If we had the capacity to test everyone, we would do that. Right now providers are directing those resources to the people most at risk. This is a critical problem in the U.S. and we don’t have a way to test everyone at this time.

What are you preparing for?
Along with all Iowa hospitals, we’re preparing for an onslaught like we’ve seen in other parts of the country. We’re hopeful that with social distancing we’ll avoid that, but we're ramping up to prepare for those who need our services.

What is the situation with PPEs for healthcare providers in Iowa?
It's kind of a scary time for me and my colleagues, not just in Iowa but across the country. We’re all facing the same problem: not having enough equipment. When I worked my last shift, I wore one surgical mask for my entire shift and a face shield over that.

Right now our supply at UIHC is adequate to treat the patients we have. But, no one knows what’s coming. Right now we have adequate supplies, but we’ve implemented maximum conservation practices to prepare for a surge of cases to come. We have changed operations in our hospital to conserve what’s available and stretch supply as long as we can.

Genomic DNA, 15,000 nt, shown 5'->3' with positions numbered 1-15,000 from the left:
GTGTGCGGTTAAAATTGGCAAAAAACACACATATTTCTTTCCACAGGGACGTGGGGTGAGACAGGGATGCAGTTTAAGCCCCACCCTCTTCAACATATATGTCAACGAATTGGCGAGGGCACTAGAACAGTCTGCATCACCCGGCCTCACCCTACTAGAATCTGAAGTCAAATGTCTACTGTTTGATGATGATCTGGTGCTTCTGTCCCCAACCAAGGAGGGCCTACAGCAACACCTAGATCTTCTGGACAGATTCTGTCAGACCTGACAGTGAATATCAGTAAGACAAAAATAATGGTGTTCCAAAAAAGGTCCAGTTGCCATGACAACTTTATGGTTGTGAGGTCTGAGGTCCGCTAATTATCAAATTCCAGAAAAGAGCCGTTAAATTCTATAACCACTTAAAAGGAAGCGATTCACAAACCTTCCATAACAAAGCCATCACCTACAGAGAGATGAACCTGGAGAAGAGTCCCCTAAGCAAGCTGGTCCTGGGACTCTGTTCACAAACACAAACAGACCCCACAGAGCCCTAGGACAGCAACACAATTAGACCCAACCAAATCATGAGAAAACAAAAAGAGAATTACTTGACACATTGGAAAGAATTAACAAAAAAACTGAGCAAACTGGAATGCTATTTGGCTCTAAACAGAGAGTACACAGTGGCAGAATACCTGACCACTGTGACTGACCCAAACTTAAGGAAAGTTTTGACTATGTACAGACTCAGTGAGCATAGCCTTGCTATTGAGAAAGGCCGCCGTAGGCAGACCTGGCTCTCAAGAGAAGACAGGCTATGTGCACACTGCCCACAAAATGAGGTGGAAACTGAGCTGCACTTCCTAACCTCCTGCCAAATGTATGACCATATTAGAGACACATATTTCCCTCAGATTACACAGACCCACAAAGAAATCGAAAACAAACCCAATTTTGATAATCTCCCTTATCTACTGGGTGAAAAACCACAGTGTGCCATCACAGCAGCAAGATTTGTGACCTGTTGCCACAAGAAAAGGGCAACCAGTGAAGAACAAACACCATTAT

Do you have enough ventilators at UIHC?
Right now we expect that we do, but a lot of that depends on people’s actions to flatten the curve.

Can you move resources around? Are there ventilators in other areas that you can use for COVID-19 patients with most elective procedures being canceled or postponed?
We have ventilators we use in ICU every day. We’ve developed surge capacity. If the need for ventilators exceeds what we have in ICU, we can use backup ventilators and anesthesia machines for patients who might need it.

On April 3, the Iowa Board of Medicine recommended that Gov. Kim Reynolds issue a “shelter in place” or “stay at home” order. Do you agree?
I think that from the perspective of health care, we recognize that the ability to stay home is critical. We’re preparing for a surge of those who need care, and it really depends on the ability of everyone to do their part to stop the spread.

To what extent is telemedicine being used?
Here at UIHC we have a telemedicine clinic seeing patients remotely. Patients who may have COVID-19 aren’t coming to campus. We’re also identifying patients who need to be tested and bringing them in for testing.

Experts:

  • Dr. Hans House,  M.D. clinical professor of emergency medicine in the Carver College of Medicine at University of Iowa and emergency room physician at UIHC
  • Dr. Nicholas Mohr, M.D. clinical associate professor of emergency medicine, anesthesia - critical care medicine and epidemiology, at University of Iowa Carver College of Medicine